It has been raining and even snowing a lot in Île-de-France, the Paris region. As a result, the Seine is much higher than usual and you can see big waves in the river. The authorities have had to close all the express roads along the riverbank-- no doubt this suits the Paris mayor, Bertrand Delanoë, who wants to return the riverbank to pedestrians. He has already shut several sections of the voies sur berges, which were built under French prime minister and president Pompidou. Pompidou was nicknamed "autoroutes tous azimuts" [superhighways in all directions] because he was a relentless "modernizer" of Paris. He destroyed the old Halles with its lovely ironwork pavilions, to the horror of preservationists around the world; he built the expressways along the river and the Périphérique or ring-road around Paris, and encouraged all sorts of towers and concrete monstrosities including La Défense and the Tour Montparnasse. The odd thing is that he saw himself as a supporter of art. No doubt in the Le Corbusier mode.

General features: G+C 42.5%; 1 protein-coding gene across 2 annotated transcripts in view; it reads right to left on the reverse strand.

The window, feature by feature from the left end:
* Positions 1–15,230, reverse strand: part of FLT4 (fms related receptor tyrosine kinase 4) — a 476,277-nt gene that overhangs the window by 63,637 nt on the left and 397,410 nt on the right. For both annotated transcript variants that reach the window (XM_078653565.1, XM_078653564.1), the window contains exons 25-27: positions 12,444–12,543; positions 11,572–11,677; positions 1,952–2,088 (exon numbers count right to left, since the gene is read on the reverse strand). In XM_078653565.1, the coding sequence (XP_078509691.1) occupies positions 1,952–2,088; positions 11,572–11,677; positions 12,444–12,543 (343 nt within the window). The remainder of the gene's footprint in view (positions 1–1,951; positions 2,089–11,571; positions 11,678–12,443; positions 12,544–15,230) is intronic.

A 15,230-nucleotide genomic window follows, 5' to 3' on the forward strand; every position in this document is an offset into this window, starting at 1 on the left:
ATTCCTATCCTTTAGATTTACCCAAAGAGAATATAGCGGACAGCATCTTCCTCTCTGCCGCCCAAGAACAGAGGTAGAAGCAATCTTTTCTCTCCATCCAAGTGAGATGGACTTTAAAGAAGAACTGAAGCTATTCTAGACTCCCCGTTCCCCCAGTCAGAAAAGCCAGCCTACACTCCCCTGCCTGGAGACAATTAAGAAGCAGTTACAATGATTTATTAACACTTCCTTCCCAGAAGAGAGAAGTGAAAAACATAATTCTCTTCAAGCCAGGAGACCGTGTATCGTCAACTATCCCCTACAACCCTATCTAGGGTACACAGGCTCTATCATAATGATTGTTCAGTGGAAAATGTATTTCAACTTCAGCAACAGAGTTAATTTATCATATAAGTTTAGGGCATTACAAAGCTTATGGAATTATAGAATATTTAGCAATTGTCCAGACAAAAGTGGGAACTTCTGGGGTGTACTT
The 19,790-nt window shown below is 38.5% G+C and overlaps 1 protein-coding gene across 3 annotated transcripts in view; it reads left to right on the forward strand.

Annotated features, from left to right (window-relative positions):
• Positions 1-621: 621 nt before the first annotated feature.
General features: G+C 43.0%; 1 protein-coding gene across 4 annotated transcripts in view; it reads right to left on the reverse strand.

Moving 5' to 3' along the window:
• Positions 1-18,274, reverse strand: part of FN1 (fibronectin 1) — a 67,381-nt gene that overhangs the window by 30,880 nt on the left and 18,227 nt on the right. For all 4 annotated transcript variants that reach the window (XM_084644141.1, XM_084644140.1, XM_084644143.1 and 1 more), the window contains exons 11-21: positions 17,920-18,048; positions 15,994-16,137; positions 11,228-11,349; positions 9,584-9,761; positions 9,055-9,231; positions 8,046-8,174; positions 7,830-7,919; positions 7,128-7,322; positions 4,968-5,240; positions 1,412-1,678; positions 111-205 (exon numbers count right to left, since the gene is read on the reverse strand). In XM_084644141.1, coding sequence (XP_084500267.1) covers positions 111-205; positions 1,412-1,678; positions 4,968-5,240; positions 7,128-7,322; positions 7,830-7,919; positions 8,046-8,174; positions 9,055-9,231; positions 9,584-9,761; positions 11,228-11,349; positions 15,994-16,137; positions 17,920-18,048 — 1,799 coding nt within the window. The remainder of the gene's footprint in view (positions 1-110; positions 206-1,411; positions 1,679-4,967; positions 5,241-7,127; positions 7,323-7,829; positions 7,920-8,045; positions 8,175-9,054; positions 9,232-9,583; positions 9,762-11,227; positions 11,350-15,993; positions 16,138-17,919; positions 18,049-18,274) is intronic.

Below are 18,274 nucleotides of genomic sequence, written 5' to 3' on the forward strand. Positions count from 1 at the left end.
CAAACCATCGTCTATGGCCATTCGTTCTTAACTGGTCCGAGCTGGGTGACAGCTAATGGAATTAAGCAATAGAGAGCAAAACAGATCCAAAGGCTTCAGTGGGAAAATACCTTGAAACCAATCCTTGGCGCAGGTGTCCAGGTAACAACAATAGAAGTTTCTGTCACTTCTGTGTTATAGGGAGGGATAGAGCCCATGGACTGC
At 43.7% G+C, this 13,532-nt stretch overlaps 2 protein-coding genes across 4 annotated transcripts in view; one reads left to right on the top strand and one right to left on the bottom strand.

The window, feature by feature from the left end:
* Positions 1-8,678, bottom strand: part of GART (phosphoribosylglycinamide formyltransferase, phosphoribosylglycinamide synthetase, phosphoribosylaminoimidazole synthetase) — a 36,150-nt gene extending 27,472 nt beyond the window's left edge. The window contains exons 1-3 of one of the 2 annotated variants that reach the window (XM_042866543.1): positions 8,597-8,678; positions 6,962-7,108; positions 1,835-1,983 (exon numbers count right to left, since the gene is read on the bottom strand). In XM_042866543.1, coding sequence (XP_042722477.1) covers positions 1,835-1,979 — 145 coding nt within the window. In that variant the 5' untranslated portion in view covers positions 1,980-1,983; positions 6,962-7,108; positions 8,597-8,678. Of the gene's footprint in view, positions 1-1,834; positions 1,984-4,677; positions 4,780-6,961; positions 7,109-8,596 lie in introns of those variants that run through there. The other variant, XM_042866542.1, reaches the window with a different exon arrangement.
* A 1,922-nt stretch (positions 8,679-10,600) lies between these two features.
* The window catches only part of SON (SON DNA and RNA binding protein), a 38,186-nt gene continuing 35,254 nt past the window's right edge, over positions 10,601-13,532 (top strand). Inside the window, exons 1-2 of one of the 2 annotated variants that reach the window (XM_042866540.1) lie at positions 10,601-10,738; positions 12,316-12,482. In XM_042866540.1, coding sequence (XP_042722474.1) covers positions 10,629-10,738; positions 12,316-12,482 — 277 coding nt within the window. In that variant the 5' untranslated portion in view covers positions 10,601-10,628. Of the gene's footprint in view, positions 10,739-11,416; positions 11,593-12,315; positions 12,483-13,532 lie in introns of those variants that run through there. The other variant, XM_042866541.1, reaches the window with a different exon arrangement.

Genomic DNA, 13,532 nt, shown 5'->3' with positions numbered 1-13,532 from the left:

How did I get on that subject? Right, the flooding. So, the standard I'm-a-Parisian measure of flooding in Paris is the feet of the zouave, a statue of a French soldier under the bridge at Alma. Above, you see the zouave in normal times. He's quite large, 17 feet high (5.2 meters). During the great Paris flood of 1910, the water came up to his shoulders!
The statue was moved upward in 1974. So now, when the feet of the zouave are underwater, it's much more serious than it used to be. Look how high it is today!